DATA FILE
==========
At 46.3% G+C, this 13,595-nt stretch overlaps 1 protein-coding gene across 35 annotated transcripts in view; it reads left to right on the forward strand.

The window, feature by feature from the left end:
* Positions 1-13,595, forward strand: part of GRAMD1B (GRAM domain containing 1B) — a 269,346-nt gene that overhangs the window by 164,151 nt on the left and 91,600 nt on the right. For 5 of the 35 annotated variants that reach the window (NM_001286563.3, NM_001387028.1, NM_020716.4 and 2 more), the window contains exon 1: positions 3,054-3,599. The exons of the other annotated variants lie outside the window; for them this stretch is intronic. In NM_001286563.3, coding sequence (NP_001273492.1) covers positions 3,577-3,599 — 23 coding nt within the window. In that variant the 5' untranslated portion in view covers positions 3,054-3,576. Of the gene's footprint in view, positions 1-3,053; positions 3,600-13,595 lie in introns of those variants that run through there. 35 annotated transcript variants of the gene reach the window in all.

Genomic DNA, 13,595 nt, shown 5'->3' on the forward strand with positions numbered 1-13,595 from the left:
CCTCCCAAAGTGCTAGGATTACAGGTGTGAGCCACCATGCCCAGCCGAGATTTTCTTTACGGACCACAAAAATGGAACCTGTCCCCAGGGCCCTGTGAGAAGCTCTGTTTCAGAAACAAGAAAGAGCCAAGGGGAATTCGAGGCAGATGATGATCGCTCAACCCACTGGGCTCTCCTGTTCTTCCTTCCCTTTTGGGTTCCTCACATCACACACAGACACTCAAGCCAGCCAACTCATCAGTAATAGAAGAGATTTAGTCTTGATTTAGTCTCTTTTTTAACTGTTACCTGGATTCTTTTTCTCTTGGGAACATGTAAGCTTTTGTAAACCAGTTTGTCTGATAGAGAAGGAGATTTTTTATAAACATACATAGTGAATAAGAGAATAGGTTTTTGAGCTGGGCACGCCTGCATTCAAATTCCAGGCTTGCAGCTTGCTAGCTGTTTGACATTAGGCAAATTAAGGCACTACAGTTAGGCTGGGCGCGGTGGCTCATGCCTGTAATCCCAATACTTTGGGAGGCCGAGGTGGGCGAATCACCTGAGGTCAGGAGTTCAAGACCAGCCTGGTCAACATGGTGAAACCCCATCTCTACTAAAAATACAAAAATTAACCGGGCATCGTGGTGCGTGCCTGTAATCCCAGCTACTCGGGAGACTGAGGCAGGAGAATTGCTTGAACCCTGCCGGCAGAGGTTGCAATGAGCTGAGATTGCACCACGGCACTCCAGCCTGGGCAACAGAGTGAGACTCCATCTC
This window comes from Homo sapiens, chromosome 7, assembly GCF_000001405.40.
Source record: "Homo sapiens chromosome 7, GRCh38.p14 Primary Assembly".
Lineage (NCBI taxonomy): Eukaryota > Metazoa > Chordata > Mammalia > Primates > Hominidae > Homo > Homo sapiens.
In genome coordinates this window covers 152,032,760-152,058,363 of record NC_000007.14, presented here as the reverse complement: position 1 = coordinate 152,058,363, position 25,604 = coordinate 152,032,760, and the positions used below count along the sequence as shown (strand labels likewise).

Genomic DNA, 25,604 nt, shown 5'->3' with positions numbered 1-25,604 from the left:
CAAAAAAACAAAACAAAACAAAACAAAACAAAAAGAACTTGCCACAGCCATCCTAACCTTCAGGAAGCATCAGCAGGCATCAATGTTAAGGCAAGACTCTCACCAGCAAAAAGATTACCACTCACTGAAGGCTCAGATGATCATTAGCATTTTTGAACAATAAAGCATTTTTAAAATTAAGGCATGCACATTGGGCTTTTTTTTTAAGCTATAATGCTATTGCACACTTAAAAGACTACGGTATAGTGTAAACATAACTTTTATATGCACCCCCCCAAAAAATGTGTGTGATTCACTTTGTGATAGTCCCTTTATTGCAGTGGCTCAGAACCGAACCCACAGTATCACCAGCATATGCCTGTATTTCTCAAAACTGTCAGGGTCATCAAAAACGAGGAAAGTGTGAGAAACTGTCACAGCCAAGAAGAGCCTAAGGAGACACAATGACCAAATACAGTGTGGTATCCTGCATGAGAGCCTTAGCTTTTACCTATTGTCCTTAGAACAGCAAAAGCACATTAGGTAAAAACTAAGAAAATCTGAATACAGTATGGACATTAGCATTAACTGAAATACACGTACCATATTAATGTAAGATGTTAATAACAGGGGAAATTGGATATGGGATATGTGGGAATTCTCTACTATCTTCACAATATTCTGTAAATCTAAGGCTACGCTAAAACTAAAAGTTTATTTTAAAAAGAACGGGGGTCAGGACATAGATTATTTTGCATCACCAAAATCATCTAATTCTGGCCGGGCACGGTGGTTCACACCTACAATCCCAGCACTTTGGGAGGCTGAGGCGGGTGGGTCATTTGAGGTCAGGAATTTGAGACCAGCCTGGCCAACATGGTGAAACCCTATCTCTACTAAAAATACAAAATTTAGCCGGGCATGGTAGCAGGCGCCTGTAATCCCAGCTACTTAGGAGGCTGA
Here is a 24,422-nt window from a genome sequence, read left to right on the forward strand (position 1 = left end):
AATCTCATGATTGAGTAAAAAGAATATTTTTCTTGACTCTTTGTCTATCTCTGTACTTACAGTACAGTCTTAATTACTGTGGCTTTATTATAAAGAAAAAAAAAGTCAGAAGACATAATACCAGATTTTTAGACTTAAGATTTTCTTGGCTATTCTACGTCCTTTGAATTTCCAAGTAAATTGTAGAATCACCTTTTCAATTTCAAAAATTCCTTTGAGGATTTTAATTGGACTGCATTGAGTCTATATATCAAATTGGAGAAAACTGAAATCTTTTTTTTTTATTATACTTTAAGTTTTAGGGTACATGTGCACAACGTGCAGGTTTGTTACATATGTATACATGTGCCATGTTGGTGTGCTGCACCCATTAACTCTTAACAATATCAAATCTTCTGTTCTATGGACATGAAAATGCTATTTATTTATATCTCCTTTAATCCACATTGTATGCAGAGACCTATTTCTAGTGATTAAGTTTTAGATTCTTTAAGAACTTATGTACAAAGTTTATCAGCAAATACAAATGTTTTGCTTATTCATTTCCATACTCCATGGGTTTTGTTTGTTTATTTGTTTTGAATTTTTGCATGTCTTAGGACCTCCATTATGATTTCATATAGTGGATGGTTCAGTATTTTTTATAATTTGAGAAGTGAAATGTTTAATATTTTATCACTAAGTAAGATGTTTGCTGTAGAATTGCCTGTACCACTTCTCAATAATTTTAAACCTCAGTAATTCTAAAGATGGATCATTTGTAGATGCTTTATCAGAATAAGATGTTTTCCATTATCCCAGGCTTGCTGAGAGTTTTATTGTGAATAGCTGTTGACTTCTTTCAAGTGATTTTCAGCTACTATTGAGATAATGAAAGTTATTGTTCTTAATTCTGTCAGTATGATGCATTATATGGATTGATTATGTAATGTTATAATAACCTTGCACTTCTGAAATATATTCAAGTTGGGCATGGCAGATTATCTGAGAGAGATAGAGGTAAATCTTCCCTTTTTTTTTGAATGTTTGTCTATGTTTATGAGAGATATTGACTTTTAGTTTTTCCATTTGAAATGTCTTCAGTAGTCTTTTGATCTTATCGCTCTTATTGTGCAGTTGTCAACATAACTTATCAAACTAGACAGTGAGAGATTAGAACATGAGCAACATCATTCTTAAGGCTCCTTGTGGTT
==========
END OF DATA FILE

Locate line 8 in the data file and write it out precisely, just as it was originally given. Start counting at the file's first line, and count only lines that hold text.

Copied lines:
Lineage (NCBI taxonomy): Eukaryota > Metazoa > Chordata > Mammalia > Primates > Hominidae > Homo > Homo sapiens.